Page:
From the life-imitating-art department
The BBC is currently running a dramatization of Little Dorrit, which contains perhaps the most vile portrayal in literature of a corrupt and corrupting banker: Mr Merdle. News arrives from America of an outrageous fraud by a modern Mr Merdle: one Bernard Madoff who (as it now turns out) had been running his hedge fund as some kind of Ponzi scheme [BBC News, 16 December 2008].
Emperor's new clothes
Born into a wealthy Japanese banking family, Yoko Ono moved to New York to become a conceptual artist, with the help of LeMonte Young and John Cage. In one of her best-known early performances, she sat on a stage while members of the audience cut away pieces of her clothing until she was naked. This can be seen as a prophetic metaphor for the current banking crisis.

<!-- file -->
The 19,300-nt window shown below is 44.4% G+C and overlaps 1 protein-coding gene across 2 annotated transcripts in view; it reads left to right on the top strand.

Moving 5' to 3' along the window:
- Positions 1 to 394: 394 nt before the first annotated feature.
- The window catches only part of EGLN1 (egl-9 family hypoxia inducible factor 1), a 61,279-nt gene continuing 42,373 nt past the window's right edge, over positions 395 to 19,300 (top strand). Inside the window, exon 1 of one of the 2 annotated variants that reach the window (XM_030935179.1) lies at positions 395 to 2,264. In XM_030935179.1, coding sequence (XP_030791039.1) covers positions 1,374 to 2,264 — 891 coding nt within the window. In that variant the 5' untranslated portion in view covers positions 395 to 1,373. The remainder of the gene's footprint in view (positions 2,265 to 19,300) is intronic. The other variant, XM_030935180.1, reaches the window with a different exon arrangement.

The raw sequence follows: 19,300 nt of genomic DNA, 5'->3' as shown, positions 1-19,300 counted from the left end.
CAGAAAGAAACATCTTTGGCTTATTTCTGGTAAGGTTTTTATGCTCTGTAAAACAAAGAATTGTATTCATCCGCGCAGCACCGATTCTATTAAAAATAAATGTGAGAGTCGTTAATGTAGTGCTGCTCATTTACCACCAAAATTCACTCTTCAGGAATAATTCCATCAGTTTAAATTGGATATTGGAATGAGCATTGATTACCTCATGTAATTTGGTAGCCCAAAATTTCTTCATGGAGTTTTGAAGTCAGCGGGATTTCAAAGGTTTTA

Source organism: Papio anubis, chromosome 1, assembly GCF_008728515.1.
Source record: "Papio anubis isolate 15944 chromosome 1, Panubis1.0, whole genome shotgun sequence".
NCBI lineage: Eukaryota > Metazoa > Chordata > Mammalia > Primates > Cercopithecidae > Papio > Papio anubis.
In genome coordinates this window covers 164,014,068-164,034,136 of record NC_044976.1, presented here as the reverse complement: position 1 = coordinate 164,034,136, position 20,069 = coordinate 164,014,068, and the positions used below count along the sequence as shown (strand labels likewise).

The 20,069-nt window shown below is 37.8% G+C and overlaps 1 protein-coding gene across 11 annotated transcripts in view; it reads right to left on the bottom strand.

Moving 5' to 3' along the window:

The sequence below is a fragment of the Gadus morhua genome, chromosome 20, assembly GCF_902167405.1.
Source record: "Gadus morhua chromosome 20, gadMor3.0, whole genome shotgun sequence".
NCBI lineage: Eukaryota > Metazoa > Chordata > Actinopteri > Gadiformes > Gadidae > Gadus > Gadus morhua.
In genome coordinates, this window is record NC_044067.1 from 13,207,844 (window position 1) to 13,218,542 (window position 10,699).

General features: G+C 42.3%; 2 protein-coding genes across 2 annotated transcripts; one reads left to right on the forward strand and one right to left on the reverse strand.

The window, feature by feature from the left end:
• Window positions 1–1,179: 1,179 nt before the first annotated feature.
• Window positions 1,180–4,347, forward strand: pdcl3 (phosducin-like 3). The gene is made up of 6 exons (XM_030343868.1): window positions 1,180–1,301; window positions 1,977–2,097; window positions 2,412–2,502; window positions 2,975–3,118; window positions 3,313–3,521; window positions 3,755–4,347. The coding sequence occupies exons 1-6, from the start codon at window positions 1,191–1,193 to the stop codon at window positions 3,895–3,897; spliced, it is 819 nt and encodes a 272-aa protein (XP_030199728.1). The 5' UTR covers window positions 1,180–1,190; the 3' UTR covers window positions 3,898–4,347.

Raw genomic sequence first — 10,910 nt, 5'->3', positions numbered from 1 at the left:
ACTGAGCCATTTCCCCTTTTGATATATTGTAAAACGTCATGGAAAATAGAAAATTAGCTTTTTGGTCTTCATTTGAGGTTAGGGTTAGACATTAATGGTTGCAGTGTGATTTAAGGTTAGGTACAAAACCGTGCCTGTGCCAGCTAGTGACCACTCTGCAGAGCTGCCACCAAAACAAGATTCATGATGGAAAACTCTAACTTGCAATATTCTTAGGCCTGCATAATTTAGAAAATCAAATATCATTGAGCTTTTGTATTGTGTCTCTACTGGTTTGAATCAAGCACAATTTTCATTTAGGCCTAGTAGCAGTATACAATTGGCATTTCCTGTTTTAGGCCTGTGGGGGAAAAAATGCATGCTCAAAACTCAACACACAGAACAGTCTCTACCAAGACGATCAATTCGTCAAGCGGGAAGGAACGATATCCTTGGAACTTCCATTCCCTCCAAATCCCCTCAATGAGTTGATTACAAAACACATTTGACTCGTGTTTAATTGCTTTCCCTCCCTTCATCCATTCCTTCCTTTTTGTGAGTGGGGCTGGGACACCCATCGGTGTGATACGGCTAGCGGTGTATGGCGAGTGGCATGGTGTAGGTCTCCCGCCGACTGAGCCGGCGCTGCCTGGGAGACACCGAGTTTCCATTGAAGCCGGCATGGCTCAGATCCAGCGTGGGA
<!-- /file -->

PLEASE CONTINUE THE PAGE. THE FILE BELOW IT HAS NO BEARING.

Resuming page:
Use your illusions
In an article for the London Review of Books (November 2008), Slavoj Žižek compares the perceived urgency of the banking crisis with the talk-and-no-trousers of our dear leaders in the face of other crises (saving endangered species, saving the planet from global warming, finding a cure for Aids, saving the starving children, . . .)
"The sublimely enormous sum of money was spent not for some clear ‘real’ task, but in order to ‘restore confidence’ in the markets – i.e. for reasons of belief. Do we need any more proof that Capital is the Real of our lives, the Real whose demands are more absolute than even the most pressing demands of our social and natural reality?"
When Žižek talks about the Real, he presumably uses this term in the Lacanian sense. [See Slavoj Žižek Key Ideas. For further comment see Jodi Dean. and Long Sunday.]
Spending all that money as a symbolic act, in order to prop up some non-existent wealth? I am sure Lacan says something somewhere about the ritual destruction of assets. Is that what they call a potlatch?